TST is a destination in its own right, with many shops and landmarks, such as Kowloon’s bustling streets and the Avenue of Stars that was inspired by Hollywood’s Walk of Fame.

Life-sized statues look on as you climb to 10,000 Buddhas Monastery

3) 10,000 Buddhas Monastery

Pop on some sensible shoes, top up your water bottle and take a deep breath before starting the steep climb up 431 steps to Man Fat Sze. But since the route is lined with some of the nearly 13,000 gold coloured life-sized statues of Buddhas on site, you might be happy to take a breather and a closer look along the way.

Despite the fact this ‘monastery’ has no monks, when you reach the top, you’ll find a temple and pagoda that are Grade III historic buildings.

Is bigger better? Check out the largest outdoor seated Buddha in the world, Big Buddha

Pilgrims travel from across Asia to visit this Buddha.

4) Big Buddha

Speaking of Buddhas, if you’re more interested in size than numbers, you should take in the Tian Tan Buddha, otherwise known as Big Buddha. And they’re not wrong - it’s the largest outdoor seated Buddha in the world.

There’s another climb up hundreds of steps - just 268 this time - to meet the 34-metre statue that was erected at the Po Lin Monastery in 1993. Taking 12 years to complete, pilgrims travel from across Asia to visit this Buddha with his hand raised to deliver a blessing to all.

The monastery itself is one of Hong Kong’s most important Buddhist sites and home to practising monks. Located on Lantau Island, what more spectacular way to get there than riding the Ngong Ping 360 Skyrail Cable Car to the village that’s just a five-minute walk away?

Tai O, one of the last remaining settlements on stilts in the world

5) Tai O

Not far from Big Buddha is the fishing village of Tai O. Often called the ‘Venice of Hong Kong’, Tai O is home to the Tanka, who for generations have built their houses - Pang Uks - on stilts above the tidal flats of Lantau Island.

You could overnight in the former Police Station that’s now a Grade II historic building and boutique hotel, or charter one of the locals to take you out to sea in their boat to try to spot Chinese White Dolphins.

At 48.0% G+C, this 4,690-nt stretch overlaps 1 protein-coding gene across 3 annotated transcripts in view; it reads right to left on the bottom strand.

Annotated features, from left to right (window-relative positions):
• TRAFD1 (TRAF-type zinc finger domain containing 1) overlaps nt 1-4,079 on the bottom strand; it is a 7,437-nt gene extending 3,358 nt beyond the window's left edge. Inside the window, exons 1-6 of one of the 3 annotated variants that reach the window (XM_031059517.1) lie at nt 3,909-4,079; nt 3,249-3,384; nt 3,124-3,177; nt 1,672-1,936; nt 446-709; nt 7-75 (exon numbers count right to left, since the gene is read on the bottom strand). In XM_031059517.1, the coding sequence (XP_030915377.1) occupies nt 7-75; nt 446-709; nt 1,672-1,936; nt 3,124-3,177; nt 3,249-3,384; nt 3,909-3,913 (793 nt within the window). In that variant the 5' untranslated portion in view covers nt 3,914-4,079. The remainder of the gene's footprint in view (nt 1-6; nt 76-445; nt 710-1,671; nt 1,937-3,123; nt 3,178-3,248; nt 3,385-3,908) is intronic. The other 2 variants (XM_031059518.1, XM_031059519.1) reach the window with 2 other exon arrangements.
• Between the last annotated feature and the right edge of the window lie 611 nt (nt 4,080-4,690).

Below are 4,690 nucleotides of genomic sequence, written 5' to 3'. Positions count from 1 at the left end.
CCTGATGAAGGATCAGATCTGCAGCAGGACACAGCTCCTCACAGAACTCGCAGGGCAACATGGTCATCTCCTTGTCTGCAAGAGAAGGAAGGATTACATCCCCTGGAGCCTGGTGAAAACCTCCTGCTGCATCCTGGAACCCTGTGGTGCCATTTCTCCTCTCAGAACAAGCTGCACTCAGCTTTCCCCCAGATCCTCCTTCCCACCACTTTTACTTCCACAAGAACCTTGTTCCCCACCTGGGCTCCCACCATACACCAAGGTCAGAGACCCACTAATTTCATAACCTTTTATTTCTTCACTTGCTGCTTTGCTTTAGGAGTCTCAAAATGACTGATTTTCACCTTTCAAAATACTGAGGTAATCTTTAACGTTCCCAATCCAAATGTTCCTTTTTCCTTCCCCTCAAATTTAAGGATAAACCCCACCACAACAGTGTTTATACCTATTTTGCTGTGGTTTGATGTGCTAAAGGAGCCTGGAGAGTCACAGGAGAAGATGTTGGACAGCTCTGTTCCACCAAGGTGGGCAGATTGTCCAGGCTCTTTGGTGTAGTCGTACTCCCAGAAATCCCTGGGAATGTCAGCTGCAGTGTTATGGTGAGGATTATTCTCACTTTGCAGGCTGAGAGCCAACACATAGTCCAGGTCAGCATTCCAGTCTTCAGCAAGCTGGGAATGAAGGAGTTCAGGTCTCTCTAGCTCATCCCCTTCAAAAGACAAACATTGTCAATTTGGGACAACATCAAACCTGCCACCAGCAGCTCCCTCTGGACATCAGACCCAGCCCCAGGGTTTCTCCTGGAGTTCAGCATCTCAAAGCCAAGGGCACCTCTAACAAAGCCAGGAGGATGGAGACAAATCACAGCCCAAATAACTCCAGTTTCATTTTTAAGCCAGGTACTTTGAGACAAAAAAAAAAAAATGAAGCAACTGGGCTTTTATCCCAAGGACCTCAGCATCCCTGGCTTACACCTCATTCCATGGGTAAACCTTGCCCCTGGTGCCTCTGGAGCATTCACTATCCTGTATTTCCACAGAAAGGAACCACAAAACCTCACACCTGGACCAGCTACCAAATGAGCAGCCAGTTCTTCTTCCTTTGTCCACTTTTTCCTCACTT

Forbes named Ocean Park the 7th most popular theme park in the world

Thrillseekers should head straight for the roller coasters and raft rides, while animal lovers can take in a diverse collection.

6) Hong Kong Ocean Park

One place you’ll be guaranteed to see animal life is at the slightly odd combination of zoo and adrenaline rides, Ocean Park. Opened in 1977, Forbes ranked the 915,000 square metre site as the 7th most popular theme park in the world.

Thrillseekers should head straight for the roller coasters and raft rides, while animal lovers can take in a diverse collection of residents. Exhibits include monkeys, koalas, wallabies, walruses, seals, arctic foxes, snowy owls, penguins, seals, dolphins, over a hundred sharks and rays and 5,000 fish.

The Amazing Asian Animals exhibit features wildlife from the region such as red pandas, giant salamanders and alligators. But we reckon the highlight for most visitors will be the two giant pandas, Ying Ying and Le Le. Part of the proceeds from every ticket is donated to wildlife conservation projects.

Followers and tourists alike flock to Wong Tai Sin Temple

7) Wong Tai Sin Temple

One of Hong Kong’s biggest and busiest temples, the Sik Sik Yuen Wong Tai Sin Temple serves three religions; Taoism, Buddhism and Confucianism. An active religious site, it’s also popular with tourists for its natural setting and ornamented architecture.